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5 Keys to Maintaining a Gluten-Free Diet

5 Keys to Maintaining a Gluten-Free Diet

1. Gather and Share More Information About Gluten

Whether you’re avoiding gluten for the sake of a loved one, have celiac disease, gluten intolerance or feel it’s more efficacious for your lifestyle, it’s important to learn all you can about gluten and gliadin proteins. As recently as five years ago, the average person had never even heard of gluten or gluten-free diets! It could be a challenging concept to explain to others. Fortunately, most people now know that gluten, and the similar protein gliadin, are found in foods containing wheat, barley, rye, and sometimes oats. There’s still quite a bit of misinformation out there and not enough people understand how important and prevalent the need for a gluten-free diet can be. The more you learn about and explain gluten to others in your circles, the easier it becomes for you and other GF individuals to navigate around gluten.

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2. Become a Label Reader

You know that the less processed food you eat, the better your health. Foods that are whole and or minimally processed are ideal. The majority of the time you don’t falter from this routine but sometimes that’s not completely feasible. There are times when using more processed food items may be necessary. That’s when your newly acquired knowledge of gluten/gliadin really comes into play!  When you purchase packaged foods, read the labels carefully. Learn to decipher the names of ingredients that could potentially contain gluten. Substances such as MSG, natural flavorings, food coloring, emulsifiers, lecithins, and hydrolyzed vegetable proteins potentially contain gluten.  Take note of where and how the foods are processed. Nuts are naturally gluten-free, but are often processed in facilities that also process wheat products.

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3. When in Doubt Go Without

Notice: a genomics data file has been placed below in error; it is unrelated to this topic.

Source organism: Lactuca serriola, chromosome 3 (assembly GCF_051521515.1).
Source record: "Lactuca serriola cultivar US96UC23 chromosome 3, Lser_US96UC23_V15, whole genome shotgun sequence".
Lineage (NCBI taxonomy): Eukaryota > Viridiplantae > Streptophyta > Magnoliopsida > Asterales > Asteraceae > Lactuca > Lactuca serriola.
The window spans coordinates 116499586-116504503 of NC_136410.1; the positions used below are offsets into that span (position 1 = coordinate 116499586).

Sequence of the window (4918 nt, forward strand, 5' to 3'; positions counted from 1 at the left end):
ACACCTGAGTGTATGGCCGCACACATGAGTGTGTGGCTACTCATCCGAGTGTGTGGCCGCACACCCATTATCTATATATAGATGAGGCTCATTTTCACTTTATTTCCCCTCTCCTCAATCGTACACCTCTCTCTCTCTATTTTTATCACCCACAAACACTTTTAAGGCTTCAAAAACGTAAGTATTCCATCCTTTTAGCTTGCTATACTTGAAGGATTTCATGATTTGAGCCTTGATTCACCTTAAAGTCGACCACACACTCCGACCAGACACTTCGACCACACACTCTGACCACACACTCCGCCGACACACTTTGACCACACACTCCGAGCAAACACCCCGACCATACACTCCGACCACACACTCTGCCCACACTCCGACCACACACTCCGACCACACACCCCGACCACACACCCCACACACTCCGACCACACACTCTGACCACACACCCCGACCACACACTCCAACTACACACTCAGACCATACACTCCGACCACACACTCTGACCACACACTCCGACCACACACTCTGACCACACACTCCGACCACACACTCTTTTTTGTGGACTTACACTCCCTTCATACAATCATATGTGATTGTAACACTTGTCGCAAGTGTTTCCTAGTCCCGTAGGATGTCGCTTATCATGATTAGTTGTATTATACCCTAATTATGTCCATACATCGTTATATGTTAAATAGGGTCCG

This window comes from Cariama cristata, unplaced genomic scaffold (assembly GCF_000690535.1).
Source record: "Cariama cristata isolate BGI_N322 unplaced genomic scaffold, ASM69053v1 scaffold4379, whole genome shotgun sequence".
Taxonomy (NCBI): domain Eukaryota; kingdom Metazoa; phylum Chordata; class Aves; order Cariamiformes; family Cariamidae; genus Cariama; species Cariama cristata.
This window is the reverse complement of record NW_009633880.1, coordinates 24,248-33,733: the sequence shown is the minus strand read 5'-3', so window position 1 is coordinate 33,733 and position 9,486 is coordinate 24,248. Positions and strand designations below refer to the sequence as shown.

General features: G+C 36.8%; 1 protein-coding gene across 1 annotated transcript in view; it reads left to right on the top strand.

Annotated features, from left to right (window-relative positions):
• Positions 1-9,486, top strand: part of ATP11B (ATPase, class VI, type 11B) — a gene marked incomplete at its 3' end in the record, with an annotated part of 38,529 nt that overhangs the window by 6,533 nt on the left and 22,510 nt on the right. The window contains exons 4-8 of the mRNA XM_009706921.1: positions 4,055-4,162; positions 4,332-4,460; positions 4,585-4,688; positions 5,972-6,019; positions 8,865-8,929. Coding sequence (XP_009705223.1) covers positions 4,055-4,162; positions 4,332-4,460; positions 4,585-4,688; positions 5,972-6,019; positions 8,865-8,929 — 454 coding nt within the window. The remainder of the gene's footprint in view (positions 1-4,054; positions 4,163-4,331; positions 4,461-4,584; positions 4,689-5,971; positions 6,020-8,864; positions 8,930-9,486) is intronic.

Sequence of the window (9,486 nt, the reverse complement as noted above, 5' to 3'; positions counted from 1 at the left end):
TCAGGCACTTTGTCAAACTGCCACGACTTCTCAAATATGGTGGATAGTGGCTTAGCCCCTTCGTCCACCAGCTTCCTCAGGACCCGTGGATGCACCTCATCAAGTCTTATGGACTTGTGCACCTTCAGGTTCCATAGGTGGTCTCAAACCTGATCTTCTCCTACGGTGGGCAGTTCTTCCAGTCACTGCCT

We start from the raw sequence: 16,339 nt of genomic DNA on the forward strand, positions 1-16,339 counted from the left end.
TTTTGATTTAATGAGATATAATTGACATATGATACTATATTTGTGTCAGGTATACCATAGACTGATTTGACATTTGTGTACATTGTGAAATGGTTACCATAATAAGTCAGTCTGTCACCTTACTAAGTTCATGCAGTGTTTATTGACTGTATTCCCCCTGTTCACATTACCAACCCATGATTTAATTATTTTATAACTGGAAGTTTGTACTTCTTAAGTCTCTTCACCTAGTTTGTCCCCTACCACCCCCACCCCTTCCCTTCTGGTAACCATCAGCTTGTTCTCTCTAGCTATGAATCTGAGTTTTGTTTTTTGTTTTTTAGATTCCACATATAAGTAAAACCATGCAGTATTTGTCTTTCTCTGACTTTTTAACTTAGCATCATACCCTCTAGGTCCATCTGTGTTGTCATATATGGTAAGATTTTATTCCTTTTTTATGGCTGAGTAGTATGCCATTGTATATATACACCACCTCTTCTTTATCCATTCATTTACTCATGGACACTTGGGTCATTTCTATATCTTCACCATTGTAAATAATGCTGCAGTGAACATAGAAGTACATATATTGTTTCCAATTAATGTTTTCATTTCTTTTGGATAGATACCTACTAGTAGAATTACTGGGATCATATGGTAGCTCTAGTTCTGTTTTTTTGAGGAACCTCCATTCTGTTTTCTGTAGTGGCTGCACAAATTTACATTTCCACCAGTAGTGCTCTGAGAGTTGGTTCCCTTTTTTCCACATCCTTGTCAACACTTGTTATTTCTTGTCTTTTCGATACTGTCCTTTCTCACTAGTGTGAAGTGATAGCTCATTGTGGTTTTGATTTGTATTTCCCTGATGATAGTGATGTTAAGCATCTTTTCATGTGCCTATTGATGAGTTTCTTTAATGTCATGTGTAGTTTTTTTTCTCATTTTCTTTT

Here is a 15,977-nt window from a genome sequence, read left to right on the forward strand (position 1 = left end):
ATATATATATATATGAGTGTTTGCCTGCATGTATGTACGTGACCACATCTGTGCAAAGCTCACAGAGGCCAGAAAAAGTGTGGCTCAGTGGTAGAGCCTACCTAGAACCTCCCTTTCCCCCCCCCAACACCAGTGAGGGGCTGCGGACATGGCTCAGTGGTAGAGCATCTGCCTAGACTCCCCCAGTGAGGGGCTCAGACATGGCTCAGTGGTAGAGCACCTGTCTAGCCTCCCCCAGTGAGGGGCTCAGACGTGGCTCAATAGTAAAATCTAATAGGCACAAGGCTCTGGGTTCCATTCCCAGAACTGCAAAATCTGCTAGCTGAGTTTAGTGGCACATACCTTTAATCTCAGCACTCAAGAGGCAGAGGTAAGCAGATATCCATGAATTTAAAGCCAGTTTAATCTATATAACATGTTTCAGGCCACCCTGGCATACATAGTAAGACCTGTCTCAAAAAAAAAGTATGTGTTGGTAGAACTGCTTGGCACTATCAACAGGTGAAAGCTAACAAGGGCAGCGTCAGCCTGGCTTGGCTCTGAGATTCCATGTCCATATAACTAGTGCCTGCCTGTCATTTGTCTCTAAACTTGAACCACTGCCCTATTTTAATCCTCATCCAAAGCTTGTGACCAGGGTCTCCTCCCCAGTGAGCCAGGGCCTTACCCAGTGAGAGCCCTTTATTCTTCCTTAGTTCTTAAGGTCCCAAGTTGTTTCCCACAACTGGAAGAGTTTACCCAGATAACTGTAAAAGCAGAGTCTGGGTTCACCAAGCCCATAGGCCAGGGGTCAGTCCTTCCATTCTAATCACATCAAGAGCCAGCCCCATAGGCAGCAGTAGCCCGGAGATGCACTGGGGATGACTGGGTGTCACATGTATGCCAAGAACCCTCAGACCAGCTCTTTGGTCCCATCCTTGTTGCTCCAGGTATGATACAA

Social gatherings such as mixers and parties can present some unique, but surmountable challenges.  In a social gathering no one wants to be a rude guest. If your host has made a divine looking dish it’s not impolite to inquire about its ingredients.  If you’re uncertain about any food, politely decline to eat it. Use the opportunity of turning down the items to spark an informative and entertaining dialogue about gluten.  Regardless, it’s still a party and you shouldn’t really have to go without eating something. So, be proactive and bring your own food! Better yet, when the opportunity makes itself available, always offer to bring a gluten-free dish or two. Just remember to be civil and engage the host who invited you to the gathering and you’ll be successful.

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4. Watch for Cross-Contamination

Within a few months, learning what ingredients to avoid in your food becomes second nature. Being vigilant about separate cooking vessels, surfaces and utensils requires a bit more diligence. Sharing rice on the same plate as spaghetti is an obvious mistake, but the potential mistake of putting pickles on your meat patty may come as a surprise.  Pickles are often processed using malted vinegar or beer. When at home and especially when dining out, make certain you reinforce the necessity of keeping gluten-free dishes separate.

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5. Scout Ahead

Before eating at a new or unknown establishment, do a little research. Both word of mouth and online queries are a great start. Check out online directories, independent reviews and blogs. You should also contact the establishment. Ask them what protocols are in place regarding gluten. Be civil and thankful. Most staff and servers are receptive and helpful when it comes to food restrictions. When appropriate, be certain to give them a generous gratuity. Killing them with kindness as you inquire about gluten helps ensure that gluten won’t put a damper on your lifestyle.

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Last Updated on September 18, 2020

7 Simple Rules to Live by to Get in Shape in Two Weeks

7 Simple Rules to Live by to Get in Shape in Two Weeks

Learning how to get in shape and set goals is important if you’re looking to live a healthier lifestyle and get closer to your goal weight. While this does require changes to your daily routine, you’ll find that you are able to look and feel better in only two weeks.

Over the years, I’ve learned a lot about what it takes to get in shape. Although anyone can cover the basics (eat right and exercise), there are some things that I could only learn through trial and error. Let’s cover some of the most important points for how to get in shape in two weeks.

1. Exercise Daily

It is far easier to make exercise a habit if it is a daily one. If you aren’t exercising at all, I recommend starting by exercising a half hour every day. When you only exercise a couple times per week, it is much easier to turn one day off into three days off, a week off, or a month off.

If you are already used to exercising, switching to three or four times a week to fit your schedule may be preferable, but it is a lot harder to maintain a workout program you don’t do every day.